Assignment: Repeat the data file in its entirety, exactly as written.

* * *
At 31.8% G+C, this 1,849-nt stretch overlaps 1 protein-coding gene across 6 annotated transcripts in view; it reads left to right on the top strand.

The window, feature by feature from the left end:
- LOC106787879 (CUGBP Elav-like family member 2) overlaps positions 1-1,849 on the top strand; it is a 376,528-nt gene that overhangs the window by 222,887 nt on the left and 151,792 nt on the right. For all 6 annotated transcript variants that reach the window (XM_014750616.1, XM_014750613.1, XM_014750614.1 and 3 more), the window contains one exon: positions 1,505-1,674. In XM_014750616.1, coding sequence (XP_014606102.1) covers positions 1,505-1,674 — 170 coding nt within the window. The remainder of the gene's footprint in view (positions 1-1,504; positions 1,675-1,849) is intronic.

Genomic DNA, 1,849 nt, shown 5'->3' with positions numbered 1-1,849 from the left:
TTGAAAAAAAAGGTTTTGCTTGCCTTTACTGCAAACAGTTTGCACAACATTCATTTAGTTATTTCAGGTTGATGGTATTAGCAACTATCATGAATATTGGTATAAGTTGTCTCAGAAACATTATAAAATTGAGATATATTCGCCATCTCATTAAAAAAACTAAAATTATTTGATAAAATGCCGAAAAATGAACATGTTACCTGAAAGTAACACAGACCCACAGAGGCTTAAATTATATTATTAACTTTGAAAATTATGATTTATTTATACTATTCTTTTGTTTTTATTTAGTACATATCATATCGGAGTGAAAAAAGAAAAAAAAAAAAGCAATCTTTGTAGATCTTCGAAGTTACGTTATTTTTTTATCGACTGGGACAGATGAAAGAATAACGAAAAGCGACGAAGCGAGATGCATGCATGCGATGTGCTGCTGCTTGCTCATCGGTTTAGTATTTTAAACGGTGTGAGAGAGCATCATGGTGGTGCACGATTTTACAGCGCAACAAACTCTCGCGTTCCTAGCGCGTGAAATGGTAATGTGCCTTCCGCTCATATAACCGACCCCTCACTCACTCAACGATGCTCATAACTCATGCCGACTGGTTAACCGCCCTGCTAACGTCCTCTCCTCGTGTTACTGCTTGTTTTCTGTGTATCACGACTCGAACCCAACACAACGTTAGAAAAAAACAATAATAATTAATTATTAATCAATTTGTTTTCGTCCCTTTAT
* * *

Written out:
At 31.8% G+C, this 1,849-nt stretch overlaps 1 protein-coding gene across 6 annotated transcripts in view; it reads left to right on the top strand.

The window, feature by feature from the left end:
- LOC106787879 (CUGBP Elav-like family member 2) overlaps positions 1-1,849 on the top strand; it is a 376,528-nt gene that overhangs the window by 222,887 nt on the left and 151,792 nt on the right. For all 6 annotated transcript variants that reach the window (XM_014750616.1, XM_014750613.1, XM_014750614.1 and 3 more), the window contains one exon: positions 1,505-1,674. In XM_014750616.1, coding sequence (XP_014606102.1) covers positions 1,505-1,674 — 170 coding nt within the window. The remainder of the gene's footprint in view (positions 1-1,504; positions 1,675-1,849) is intronic.

Genomic DNA, 1,849 nt, shown 5'->3' with positions numbered 1-1,849 from the left:
TTGAAAAAAAAGGTTTTGCTTGCCTTTACTGCAAACAGTTTGCACAACATTCATTTAGTTATTTCAGGTTGATGGTATTAGCAACTATCATGAATATTGGTATAAGTTGTCTCAGAAACATTATAAAATTGAGATATATTCGCCATCTCATTAAAAAAACTAAAATTATTTGATAAAATGCCGAAAAATGAACATGTTACCTGAAAGTAACACAGACCCACAGAGGCTTAAATTATATTATTAACTTTGAAAATTATGATTTATTTATACTATTCTTTTGTTTTTATTTAGTACATATCATATCGGAGTGAAAAAAGAAAAAAAAAAAAGCAATCTTTGTAGATCTTCGAAGTTACGTTATTTTTTTATCGACTGGGACAGATGAAAGAATAACGAAAAGCGACGAAGCGAGATGCATGCATGCGATGTGCTGCTGCTTGCTCATCGGTTTAGTATTTTAAACGGTGTGAGAGAGCATCATGGTGGTGCACGATTTTACAGCGCAACAAACTCTCGCGTTCCTAGCGCGTGAAATGGTAATGTGCCTTCCGCTCATATAACCGACCCCTCACTCACTCAACGATGCTCATAACTCATGCCGACTGGTTAACCGCCCTGCTAACGTCCTCTCCTCGTGTTACTGCTTGTTTTCTGTGTATCACGACTCGAACCCAACACAACGTTAGAAAAAAACAATAATAATTAATTATTAATCAATTTGTTTTCGTCCCTTTAT